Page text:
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air-pollution

More likely? The Tuticorin protests against Sterlite may spread to other parts of India against other rampant polluters

AIR POLLUTION: ‘Delist Vedanta’ from London Stock Exchange; Air Pollution deaths mapped in 11 cities; New crop burning season

‘Delist Vedanta’ from London Stock Exchange, Shareholders listening?

13 people were killed in Tuticorin in Tamil Nadu after police opened fire on protesters demanding closure of a big copper smelter run by London-listed Vedanta. UK’s shadow chancellor said “the massacre meant Vedanta should be delisted from London Stock Exchange”. Experts blamed state-corporate nexus and urged shareholders to hold companies accountable for violating local environmental laws.

Vedanta has been accused of dumping copper slag in a river, causing air pollution, contaminating groundwater and a risk to fisheries. Shares for the company dropped by 11 percent after news of the incident. The state government has ordered permanent closure of the plant following the protests.

Air pollution deaths mapped in 11 cities

A study conducted in 11 north Indian cities says that annual premature deaths linked to air pollution range from 150-300 people per 1 lakh population.

Air pollution in UP, Bihar and Jharkhand have been increasing rapidly in the last 17 years. Kanpur recorded the highest number of premature deaths per year (4,173) due to air pollution, followed by Lucknow (4,127), Agra (2,421), Meerut (2,044), Varanasi (1,581), Allahabad (1,443) and Gorakhpur (914). Major contributors are residential sources like cooking with biomass and heating of building.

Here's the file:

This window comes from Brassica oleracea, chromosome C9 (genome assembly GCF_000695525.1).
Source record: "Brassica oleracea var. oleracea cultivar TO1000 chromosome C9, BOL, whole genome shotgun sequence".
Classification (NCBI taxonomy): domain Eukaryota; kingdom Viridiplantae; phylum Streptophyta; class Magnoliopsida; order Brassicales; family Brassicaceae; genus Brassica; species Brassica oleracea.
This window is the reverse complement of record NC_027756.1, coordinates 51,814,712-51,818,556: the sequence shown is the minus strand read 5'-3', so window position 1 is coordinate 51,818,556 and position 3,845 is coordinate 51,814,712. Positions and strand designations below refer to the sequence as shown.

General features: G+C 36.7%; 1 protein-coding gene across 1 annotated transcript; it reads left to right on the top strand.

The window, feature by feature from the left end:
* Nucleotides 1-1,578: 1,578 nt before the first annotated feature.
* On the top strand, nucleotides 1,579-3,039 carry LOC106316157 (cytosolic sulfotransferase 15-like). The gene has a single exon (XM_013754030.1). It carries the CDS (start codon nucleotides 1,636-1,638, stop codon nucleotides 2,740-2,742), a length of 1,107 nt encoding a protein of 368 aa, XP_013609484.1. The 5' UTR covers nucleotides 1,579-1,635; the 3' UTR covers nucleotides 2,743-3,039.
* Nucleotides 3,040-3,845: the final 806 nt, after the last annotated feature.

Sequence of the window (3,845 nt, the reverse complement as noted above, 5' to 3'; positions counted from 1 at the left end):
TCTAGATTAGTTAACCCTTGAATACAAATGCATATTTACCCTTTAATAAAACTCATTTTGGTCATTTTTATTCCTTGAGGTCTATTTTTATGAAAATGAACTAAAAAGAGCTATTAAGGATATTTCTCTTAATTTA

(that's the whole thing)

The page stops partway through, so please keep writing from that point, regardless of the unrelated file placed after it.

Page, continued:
Ready for new season of crop burning?

At least 17 incidents of stubble burning were spotted in last 3 weeks in Punjab, between Ludhiana and Pathankot. Experts warn of smog build up over north Indian cities. Crop burning pattern has spread from Oct-Nov paddy harvest, to wheat harvests of April and May.

Pollution from coal plants ‘increases premature births’

Shutting down coal-and-oil fired plants reduces premature births in the surrounding areas, new study says. Scientists counted the number of preterm babies born around eight power plants before and after their closings from 2001 to 2011. Air pollution dropped after closing to an average of 4 tons of nitrogen oxides per year. The premature births decreased significantly near power plants after they closed.

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